April 2014
Volume 55, Issue 13
Free
ARVO Annual Meeting Abstract  |   April 2014
Multimodal Imaging of lesions in Birdshot Chorioretinopathy
Author Affiliations & Notes
  • Allison Ramsey Soneru
    Ophthalmology, Northwestern Ophthalmology, Chicago IL, IL
  • Marion Ronit Munk
    Ophthalmology, Northwestern Ophthalmology, Chicago IL, IL
  • Phoebe Lin
    Ophthalmology, Oregon Health and Sciences University, Portland, OR
  • Amani A Fawzi
    Ophthalmology, Northwestern Ophthalmology, Chicago IL, IL
  • Debra A Goldstein
    Ophthalmology, Northwestern Ophthalmology, Chicago IL, IL
  • Footnotes
    Commercial Relationships Allison Soneru, None; Marion Munk, None; Phoebe Lin, None; Amani Fawzi, None; Debra Goldstein, None
  • Footnotes
    Support None
Investigative Ophthalmology & Visual Science April 2014, Vol.55, 5311. doi:https://doi.org/
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      Allison Ramsey Soneru, Marion Ronit Munk, Phoebe Lin, Amani A Fawzi, Debra A Goldstein; Multimodal Imaging of lesions in Birdshot Chorioretinopathy. Invest. Ophthalmol. Vis. Sci. 2014;55(13):5311. doi: https://doi.org/.

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      © ARVO (1962-2015); The Authors (2016-present)

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Abstract

Purpose: To describe two different types of chorioretinal lesions in birdshot chorioretinopathy using multimodal imaging techniques

Methods: Data was collected retrospectively on 34 eyes of 17 patients (15 women and 2 men) seen from 2008 to 2013 diagnosed with Birdshot Chorioretinopathy (BSCR). Their lesions were imaged using fundus photos, blue fundus autofluorescence (FAF) (488nm), near infra-red (NIR)-FAF (788nm), Infrared, Red-free, Spectralis SD-OCT and EDI-OCT.

Results: The patients’ ages ranged from 44 to 68 years (mean age 57.8). They were imaged over a period of time ranging between a single visit and 5.5 years. All 17 of these patients presented clinically with deep choroidal lesions, whereas a subset of five of these patients (29%) also exhibited superficial, punched-out lesions compromising the integrity of the outer retina and the retinal pigment epithelium (RPE). These lesions were hypoautofluorescent in FAF and NIR-FAF and hyperreflective in infrared and red-free. On SD-OCT the superficial lesions demonstrated RPE-atrophy and disruption of the ellipsoid band and the interdigitation zone with focal enhancement of the choroidal signaling. The typical deep choroidal lesions, however, were not readily visible on any imaging techniques except fundus photography, unless the overlying RPE atrophied. However, some of the lesion corresponded to hyperreflective changes in the Sattler’s layer and the choriocapillaris in EDI-OCT. Once there was associated RPE-atrophy however, the deeper lesions were hypoautofluorescent, the Red free showed corresponding subtle hyperreflectivity and the SD-OCT revealed RPE atrophy and enhanced choroidal reflectivity due to increased signal penetration.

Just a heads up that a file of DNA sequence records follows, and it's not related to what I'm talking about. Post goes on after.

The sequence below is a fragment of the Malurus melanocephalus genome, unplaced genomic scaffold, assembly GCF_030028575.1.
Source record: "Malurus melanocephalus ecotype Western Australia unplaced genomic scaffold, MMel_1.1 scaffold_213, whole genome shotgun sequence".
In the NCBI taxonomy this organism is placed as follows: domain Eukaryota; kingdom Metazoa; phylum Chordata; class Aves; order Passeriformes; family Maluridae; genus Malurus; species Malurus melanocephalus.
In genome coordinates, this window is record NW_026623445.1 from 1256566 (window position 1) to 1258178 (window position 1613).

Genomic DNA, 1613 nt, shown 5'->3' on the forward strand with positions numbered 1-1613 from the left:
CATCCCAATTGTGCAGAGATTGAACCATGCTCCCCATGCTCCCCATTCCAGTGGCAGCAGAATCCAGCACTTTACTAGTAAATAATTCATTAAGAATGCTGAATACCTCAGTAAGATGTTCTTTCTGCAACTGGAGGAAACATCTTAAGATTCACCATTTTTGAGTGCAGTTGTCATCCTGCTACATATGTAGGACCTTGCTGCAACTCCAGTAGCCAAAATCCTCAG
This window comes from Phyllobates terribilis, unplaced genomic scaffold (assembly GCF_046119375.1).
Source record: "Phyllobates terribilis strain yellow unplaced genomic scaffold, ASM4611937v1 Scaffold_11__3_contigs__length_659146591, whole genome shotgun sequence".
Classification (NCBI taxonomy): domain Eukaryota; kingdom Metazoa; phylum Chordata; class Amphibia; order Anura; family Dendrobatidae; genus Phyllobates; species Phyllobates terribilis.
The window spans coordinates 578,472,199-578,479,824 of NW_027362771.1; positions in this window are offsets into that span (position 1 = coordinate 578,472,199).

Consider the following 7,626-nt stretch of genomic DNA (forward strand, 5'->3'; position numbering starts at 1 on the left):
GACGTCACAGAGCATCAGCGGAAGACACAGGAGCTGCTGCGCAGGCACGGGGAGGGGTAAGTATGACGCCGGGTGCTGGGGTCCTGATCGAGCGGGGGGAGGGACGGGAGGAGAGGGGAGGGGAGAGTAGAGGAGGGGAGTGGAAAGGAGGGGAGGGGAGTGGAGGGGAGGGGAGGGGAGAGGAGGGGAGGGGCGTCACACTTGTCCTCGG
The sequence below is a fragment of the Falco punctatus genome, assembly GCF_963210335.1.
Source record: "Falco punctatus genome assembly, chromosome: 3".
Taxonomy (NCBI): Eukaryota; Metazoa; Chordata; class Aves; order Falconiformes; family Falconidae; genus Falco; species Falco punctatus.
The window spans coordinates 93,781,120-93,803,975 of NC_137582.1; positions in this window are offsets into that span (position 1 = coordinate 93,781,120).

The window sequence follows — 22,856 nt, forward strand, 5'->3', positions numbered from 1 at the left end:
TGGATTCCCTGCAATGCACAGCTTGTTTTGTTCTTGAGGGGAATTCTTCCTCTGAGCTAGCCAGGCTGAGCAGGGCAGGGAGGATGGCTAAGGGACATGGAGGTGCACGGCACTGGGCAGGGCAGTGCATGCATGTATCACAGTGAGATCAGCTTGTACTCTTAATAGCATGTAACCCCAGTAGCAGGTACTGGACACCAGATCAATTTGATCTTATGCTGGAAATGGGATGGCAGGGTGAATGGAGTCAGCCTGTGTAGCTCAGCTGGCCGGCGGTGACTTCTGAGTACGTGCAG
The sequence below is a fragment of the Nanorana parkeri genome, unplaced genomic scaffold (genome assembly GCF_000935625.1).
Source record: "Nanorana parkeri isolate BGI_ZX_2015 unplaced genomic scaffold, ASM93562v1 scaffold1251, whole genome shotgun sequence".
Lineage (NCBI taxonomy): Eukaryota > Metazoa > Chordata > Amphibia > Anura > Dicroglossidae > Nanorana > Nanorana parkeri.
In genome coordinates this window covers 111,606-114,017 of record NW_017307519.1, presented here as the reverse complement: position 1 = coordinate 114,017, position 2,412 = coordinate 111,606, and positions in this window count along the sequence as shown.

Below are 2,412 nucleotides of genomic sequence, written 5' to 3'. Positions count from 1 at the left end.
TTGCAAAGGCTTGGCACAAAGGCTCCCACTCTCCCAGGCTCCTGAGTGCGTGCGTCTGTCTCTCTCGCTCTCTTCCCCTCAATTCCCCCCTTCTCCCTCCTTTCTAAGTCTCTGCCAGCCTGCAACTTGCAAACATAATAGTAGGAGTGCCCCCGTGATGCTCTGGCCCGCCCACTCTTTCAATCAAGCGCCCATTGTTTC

Conclusions: Patients with BSCR may present with two different lesion types (choroidal vs. outer retinal), a distinction never before made in the literature. The two distinct lesions are best imaged by a multimodal imaging approach. However, the clinicopathological and prognostic correlates of the two lesions needs to be further evaluated.

Keywords: 451 chorioretinitis  
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